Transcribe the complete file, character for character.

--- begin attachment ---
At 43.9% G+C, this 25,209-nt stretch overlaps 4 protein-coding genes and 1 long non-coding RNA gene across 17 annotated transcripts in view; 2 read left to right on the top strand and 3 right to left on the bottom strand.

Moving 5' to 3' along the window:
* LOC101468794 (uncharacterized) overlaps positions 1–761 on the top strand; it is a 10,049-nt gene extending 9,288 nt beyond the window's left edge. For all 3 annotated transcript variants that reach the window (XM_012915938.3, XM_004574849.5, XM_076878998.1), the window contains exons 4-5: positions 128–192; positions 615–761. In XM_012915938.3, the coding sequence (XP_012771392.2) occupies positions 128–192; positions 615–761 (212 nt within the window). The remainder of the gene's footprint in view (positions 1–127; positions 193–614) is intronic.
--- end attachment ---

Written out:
At 43.9% G+C, this 25,209-nt stretch overlaps 4 protein-coding genes and 1 long non-coding RNA gene across 17 annotated transcripts in view; 2 read left to right on the top strand and 3 right to left on the bottom strand.

Moving 5' to 3' along the window:
* LOC101468794 (uncharacterized) overlaps positions 1–761 on the top strand; it is a 10,049-nt gene extending 9,288 nt beyond the window's left edge. For all 3 annotated transcript variants that reach the window (XM_012915938.3, XM_004574849.5, XM_076878998.1), the window contains exons 4-5: positions 128–192; positions 615–761. In XM_012915938.3, the coding sequence (XP_012771392.2) occupies positions 128–192; positions 615–761 (212 nt within the window). The remainder of the gene's footprint in view (positions 1–127; positions 193–614) is intronic.